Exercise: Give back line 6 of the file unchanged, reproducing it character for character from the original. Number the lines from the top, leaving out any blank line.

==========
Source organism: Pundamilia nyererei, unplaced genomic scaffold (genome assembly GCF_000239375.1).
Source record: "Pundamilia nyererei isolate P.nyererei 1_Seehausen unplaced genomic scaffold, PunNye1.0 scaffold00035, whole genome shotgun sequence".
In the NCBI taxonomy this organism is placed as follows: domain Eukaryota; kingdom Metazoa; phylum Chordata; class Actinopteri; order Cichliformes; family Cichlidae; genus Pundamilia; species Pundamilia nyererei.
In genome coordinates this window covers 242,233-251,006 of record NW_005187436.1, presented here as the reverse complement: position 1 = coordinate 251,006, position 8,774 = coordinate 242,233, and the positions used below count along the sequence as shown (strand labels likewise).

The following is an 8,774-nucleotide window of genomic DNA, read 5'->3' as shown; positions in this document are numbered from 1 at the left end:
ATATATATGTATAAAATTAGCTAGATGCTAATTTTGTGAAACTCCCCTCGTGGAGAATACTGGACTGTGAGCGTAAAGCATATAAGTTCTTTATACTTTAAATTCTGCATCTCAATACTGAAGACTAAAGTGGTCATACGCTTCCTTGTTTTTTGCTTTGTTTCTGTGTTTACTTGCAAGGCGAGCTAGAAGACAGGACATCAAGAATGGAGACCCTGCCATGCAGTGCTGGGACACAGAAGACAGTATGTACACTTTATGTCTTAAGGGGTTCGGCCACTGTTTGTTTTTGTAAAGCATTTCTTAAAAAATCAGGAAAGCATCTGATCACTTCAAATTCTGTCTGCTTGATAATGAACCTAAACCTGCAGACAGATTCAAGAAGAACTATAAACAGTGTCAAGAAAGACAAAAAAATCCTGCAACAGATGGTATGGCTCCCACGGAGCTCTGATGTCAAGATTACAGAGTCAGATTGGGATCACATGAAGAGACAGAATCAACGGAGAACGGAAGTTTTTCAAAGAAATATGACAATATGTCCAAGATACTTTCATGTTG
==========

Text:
ATATATATGTATAAAATTAGCTAGATGCTAATTTTGTGAAACTCCCCTCGTGGAGAATACTGGACTGTGAGCGTAAAGCATATAAGTTCTTTATACTTTAAATTCTGCATCTCAATACTGAAGACTAAAGTGGTCATACGCTTCCTTGTTTTTTGCTTTGTTTCTGTGTTTACTTGCAAGGCGAGCTAGAAGACAGGACATCAAGAATGGAGACCCTGCCATGCAGTGCTGGGACACAGAAGACAGTATGTACACTTTATGTCTTAAGGGGTTCGGCCACTGTTTGTTTTTGTAAAGCATTTCTTAAAAAATCAGGAAAGCATCTGATCACTTCAAATTCTGTCTGCTTGATAATGAACCTAAACCTGCAGACAGATTCAAGAAGAACTATAAACAGTGTCAAGAAAGACAAAAAAATCCTGCAACAGATGGTATGGCTCCCACGGAGCTCTGATGTCAAGATTACAGAGTCAGATTGGGATCACATGAAGAGACAGAATCAACGGAGAACGGAAGTTTTTCAAAGAAATATGACAATATGTCCAAGATACTTTCATGTTG